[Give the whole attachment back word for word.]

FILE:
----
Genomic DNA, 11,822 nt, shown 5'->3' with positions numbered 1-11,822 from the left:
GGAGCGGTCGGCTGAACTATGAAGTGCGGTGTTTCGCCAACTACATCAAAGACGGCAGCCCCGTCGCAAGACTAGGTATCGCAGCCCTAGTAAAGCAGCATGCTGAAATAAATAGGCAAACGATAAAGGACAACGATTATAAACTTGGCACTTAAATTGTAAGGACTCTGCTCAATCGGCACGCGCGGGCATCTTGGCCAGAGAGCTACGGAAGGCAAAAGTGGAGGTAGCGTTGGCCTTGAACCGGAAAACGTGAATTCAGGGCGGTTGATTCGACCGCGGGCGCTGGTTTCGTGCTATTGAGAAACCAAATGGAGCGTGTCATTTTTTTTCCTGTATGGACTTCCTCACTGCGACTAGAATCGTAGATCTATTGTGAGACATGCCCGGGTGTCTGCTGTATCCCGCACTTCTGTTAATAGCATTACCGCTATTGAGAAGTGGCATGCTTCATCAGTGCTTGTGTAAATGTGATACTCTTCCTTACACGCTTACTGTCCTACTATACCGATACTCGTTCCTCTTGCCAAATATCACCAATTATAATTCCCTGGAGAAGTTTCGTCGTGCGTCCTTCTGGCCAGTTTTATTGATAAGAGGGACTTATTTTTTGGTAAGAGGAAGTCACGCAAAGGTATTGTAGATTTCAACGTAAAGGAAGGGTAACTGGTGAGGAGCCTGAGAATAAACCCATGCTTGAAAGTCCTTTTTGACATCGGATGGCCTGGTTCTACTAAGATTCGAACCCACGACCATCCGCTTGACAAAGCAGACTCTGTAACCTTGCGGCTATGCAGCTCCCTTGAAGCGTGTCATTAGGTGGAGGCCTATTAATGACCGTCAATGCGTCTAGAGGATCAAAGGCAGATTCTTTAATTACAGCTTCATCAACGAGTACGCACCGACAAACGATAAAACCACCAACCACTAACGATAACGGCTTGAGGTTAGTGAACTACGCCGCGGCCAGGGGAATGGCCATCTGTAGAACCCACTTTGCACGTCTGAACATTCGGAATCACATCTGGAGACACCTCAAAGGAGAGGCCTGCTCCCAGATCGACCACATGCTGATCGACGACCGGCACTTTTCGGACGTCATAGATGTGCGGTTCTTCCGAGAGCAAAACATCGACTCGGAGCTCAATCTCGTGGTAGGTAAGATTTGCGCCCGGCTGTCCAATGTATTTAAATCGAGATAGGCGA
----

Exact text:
Genomic DNA, 11,822 nt, shown 5'->3' with positions numbered 1-11,822 from the left:
GGAGCGGTCGGCTGAACTATGAAGTGCGGTGTTTCGCCAACTACATCAAAGACGGCAGCCCCGTCGCAAGACTAGGTATCGCAGCCCTAGTAAAGCAGCATGCTGAAATAAATAGGCAAACGATAAAGGACAACGATTATAAACTTGGCACTTAAATTGTAAGGACTCTGCTCAATCGGCACGCGCGGGCATCTTGGCCAGAGAGCTACGGAAGGCAAAAGTGGAGGTAGCGTTGGCCTTGAACCGGAAAACGTGAATTCAGGGCGGTTGATTCGACCGCGGGCGCTGGTTTCGTGCTATTGAGAAACCAAATGGAGCGTGTCATTTTTTTTCCTGTATGGACTTCCTCACTGCGACTAGAATCGTAGATCTATTGTGAGACATGCCCGGGTGTCTGCTGTATCCCGCACTTCTGTTAATAGCATTACCGCTATTGAGAAGTGGCATGCTTCATCAGTGCTTGTGTAAATGTGATACTCTTCCTTACACGCTTACTGTCCTACTATACCGATACTCGTTCCTCTTGCCAAATATCACCAATTATAATTCCCTGGAGAAGTTTCGTCGTGCGTCCTTCTGGCCAGTTTTATTGATAAGAGGGACTTATTTTTTGGTAAGAGGAAGTCACGCAAAGGTATTGTAGATTTCAACGTAAAGGAAGGGTAACTGGTGAGGAGCCTGAGAATAAACCCATGCTTGAAAGTCCTTTTTGACATCGGATGGCCTGGTTCTACTAAGATTCGAACCCACGACCATCCGCTTGACAAAGCAGACTCTGTAACCTTGCGGCTATGCAGCTCCCTTGAAGCGTGTCATTAGGTGGAGGCCTATTAATGACCGTCAATGCGTCTAGAGGATCAAAGGCAGATTCTTTAATTACAGCTTCATCAACGAGTACGCACCGACAAACGATAAAACCACCAACCACTAACGATAACGGCTTGAGGTTAGTGAACTACGCCGCGGCCAGGGGAATGGCCATCTGTAGAACCCACTTTGCACGTCTGAACATTCGGAATCACATCTGGAGACACCTCAAAGGAGAGGCCTGCTCCCAGATCGACCACATGCTGATCGACGACCGGCACTTTTCGGACGTCATAGATGTGCGGTTCTTCCGAGAGCAAAACATCGACTCGGAGCTCAATCTCGTGGTAGGTAAGATTTGCGCCCGGCTGTCCAATGTATTTAAATCGAGATAGGCGA